A century-old name in retailing, J. C. Penney is reinventing itself to modernize its iconic but sagging department store business. The company's chain of some 1,100 JCPenney department stores in the US and Puerto Rico has found itself squeezed between more upscale competitors (Macy's) and major discounters (Kohls, Target, Wal-Mart). There are 300-plus Sephora shops inside JCPenney locations, and specialty menswear is available at Foundry Big & Tall Supply stores. Once one of the nation's top catalog operators, Penney has exited the catalog business and is expanding its e-commerce presence. J. C. Penney Corp. is a subsidiary of holding company J. C. Penney Company (created in 2002), which is publicly traded.
Beyond its full-line department store and e-commerce (jcp.com) businesses, Penney's new Growth Brands Division in 2011 launched its big-and-tall men's store concept, The Foundry Big & Tall Supply Co., with 10 stores in Texas and Missouri, and corresponding website. The new men's chain expects to open 300 stores by 2016. Also in 2011 the company shutdown its legacy catalog and catalog outlet stores business resulting in a loss of $543 million.
With stores in 49 states and Puerto Rico, J. C. Penney rings up 100% of its sales in the US.
J. C. Penney's sales fell nearly 3% in fiscal 2012 (ends January) vs. the prior year and the company was unprofitable. With the exception of fiscal 2011, when its sales inched up by just 1%, the department stores operator's sales have declined in four of the last five years. The company blamed the drop off in 2012 sales on its exit from the catalog and catalog outlet businesses. (Same-store sales were essentially flat.) Penney's store count also dipped slightly (from 1,106 stores to 1,102) in fiscal 2012 vs. 2011.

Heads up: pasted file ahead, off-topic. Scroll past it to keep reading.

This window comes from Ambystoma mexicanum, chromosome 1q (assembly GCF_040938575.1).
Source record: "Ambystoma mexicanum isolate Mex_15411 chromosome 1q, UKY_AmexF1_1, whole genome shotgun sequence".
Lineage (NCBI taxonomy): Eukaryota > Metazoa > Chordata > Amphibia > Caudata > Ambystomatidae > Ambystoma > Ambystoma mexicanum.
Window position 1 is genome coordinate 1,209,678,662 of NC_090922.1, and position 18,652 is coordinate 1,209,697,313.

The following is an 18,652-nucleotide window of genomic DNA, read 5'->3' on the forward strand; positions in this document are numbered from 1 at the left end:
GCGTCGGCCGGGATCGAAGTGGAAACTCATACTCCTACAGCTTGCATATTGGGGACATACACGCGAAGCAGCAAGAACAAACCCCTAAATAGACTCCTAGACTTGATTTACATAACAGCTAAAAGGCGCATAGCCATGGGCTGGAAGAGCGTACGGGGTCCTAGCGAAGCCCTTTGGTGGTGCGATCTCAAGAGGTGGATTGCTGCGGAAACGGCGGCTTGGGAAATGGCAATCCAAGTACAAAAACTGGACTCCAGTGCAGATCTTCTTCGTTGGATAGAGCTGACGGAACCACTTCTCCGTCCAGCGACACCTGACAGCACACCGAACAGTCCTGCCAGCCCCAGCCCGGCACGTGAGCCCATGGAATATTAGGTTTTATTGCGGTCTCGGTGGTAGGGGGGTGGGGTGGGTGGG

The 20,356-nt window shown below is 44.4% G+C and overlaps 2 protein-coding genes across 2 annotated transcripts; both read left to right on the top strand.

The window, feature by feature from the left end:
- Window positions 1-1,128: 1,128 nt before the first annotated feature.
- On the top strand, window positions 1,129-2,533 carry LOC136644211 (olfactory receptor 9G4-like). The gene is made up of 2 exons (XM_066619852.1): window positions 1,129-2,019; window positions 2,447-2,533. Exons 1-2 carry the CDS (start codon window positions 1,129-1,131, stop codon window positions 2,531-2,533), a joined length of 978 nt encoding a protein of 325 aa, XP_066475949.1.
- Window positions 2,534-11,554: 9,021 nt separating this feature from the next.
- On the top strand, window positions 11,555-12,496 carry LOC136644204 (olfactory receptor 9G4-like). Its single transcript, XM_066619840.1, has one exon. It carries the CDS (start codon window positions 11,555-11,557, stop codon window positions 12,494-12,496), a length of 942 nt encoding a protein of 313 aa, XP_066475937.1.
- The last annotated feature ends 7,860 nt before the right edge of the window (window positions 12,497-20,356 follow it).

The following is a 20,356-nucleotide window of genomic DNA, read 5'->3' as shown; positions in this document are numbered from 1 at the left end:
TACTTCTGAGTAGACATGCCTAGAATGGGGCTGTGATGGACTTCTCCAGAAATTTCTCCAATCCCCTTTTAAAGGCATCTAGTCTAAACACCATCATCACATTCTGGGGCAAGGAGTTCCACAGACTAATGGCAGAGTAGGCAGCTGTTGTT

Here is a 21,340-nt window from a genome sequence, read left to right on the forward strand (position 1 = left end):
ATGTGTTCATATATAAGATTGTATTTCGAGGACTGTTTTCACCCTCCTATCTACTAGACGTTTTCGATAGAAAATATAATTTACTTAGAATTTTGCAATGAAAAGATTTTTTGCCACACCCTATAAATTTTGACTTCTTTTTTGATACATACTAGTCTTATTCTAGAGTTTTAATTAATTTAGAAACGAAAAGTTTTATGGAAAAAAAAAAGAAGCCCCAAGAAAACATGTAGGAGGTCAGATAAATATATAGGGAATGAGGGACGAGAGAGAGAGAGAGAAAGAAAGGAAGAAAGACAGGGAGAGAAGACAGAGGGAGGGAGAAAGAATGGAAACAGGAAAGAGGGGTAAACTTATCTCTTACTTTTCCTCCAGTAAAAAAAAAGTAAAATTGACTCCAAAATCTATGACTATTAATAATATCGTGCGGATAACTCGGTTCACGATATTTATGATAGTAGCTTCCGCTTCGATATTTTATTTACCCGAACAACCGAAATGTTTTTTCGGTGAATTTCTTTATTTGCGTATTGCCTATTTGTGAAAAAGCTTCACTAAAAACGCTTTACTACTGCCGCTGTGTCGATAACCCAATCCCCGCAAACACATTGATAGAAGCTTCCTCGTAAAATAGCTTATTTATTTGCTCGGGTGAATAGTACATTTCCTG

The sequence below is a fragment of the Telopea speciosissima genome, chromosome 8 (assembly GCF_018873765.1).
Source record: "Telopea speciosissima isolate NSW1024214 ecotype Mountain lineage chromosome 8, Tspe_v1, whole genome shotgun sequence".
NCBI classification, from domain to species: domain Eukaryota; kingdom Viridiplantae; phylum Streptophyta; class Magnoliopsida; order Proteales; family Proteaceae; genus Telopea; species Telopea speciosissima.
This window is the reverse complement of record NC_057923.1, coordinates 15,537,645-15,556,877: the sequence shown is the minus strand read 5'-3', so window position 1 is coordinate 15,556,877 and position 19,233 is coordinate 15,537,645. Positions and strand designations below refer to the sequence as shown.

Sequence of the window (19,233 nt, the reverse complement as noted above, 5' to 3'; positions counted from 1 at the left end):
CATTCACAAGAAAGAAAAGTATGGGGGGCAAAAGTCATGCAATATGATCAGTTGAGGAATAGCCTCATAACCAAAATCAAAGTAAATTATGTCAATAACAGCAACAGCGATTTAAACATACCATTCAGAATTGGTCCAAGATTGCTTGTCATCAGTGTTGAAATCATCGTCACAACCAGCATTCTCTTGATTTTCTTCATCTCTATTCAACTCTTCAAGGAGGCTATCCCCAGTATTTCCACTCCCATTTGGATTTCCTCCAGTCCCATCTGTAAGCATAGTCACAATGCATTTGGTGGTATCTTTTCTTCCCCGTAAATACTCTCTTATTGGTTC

In a bold move the company hopes will reverse its decline, Penney hired the architect behind Apple's wildly successful retail stores and 15-year Target veteran, Ron Johnson, in late 2011. Johnson's vision for restoring the 110-year-old company to retail relevancy includes a new logo, spokesperson (Ellen DeGeneres), the simplification of the pricing strategy, redesign of its department stores with a "town square" area of services (including free haircuts for kids) and small shops around the perimeter, and reducing the number of times prices are marked down. Indeed, Johnson plans to transform the department store into a collection of some 100 branded shops and gathering areas. To date, the transformation (launched in early 2012) hasn't been easy or particularly successful, as the company's sales fell more than 20% in the first and second quarters of fiscal 2013. (The changes at Penney has also involved jobs cuts, including nearly 1,000 employees at its headquarters, and the closing of one of its three call centers.) Indeed, transforming Penney's 1,100 department stores nationwide will take considerable effort and time, but Johnson is confident of long-term success. The new layout will affect about 700 of the company's larger stores, with details on the rest to be determined. So far Johnson has the support Penney's largest shareholder and board member, the activist investor William Ackman.
Ackman, through his hedge fund Pershing Square Capital Management owns about 18% of Penney's shares, while Vornado Realty Trust holds nearly 11%. – less